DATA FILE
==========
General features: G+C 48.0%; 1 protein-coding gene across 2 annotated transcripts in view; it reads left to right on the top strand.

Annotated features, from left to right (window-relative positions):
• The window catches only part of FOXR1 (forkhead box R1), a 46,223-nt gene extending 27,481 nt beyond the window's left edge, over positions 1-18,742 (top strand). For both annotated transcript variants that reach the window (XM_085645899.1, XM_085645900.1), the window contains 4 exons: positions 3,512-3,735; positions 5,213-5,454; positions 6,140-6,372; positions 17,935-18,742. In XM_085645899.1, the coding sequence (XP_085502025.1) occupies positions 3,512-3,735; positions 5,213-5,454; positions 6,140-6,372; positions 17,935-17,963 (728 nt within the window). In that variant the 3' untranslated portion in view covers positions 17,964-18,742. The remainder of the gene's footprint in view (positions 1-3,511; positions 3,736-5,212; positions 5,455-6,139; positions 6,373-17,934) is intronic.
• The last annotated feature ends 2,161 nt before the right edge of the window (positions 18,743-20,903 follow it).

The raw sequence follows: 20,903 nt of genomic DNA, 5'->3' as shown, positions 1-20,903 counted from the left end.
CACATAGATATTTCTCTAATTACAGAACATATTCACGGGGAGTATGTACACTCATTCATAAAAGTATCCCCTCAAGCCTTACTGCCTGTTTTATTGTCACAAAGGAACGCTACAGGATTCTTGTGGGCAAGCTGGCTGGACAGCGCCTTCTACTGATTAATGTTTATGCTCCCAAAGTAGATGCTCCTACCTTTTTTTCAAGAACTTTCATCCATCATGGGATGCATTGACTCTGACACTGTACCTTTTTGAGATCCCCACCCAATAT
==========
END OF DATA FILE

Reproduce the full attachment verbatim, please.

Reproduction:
General features: G+C 48.0%; 1 protein-coding gene across 2 annotated transcripts in view; it reads left to right on the top strand.

Annotated features, from left to right (window-relative positions):
• The window catches only part of FOXR1 (forkhead box R1), a 46,223-nt gene extending 27,481 nt beyond the window's left edge, over positions 1-18,742 (top strand). For both annotated transcript variants that reach the window (XM_085645899.1, XM_085645900.1), the window contains 4 exons: positions 3,512-3,735; positions 5,213-5,454; positions 6,140-6,372; positions 17,935-18,742. In XM_085645899.1, the coding sequence (XP_085502025.1) occupies positions 3,512-3,735; positions 5,213-5,454; positions 6,140-6,372; positions 17,935-17,963 (728 nt within the window). In that variant the 3' untranslated portion in view covers positions 17,964-18,742. The remainder of the gene's footprint in view (positions 1-3,511; positions 3,736-5,212; positions 5,455-6,139; positions 6,373-17,934) is intronic.
• The last annotated feature ends 2,161 nt before the right edge of the window (positions 18,743-20,903 follow it).

The raw sequence follows: 20,903 nt of genomic DNA, 5'->3' as shown, positions 1-20,903 counted from the left end.
CACATAGATATTTCTCTAATTACAGAACATATTCACGGGGAGTATGTACACTCATTCATAAAAGTATCCCCTCAAGCCTTACTGCCTGTTTTATTGTCACAAAGGAACGCTACAGGATTCTTGTGGGCAAGCTGGCTGGACAGCGCCTTCTACTGATTAATGTTTATGCTCCCAAAGTAGATGCTCCTACCTTTTTTTCAAGAACTTTCATCCATCATGGGATGCATTGACTCTGACACTGTACCTTTTTGAGATCCCCACCCAATAT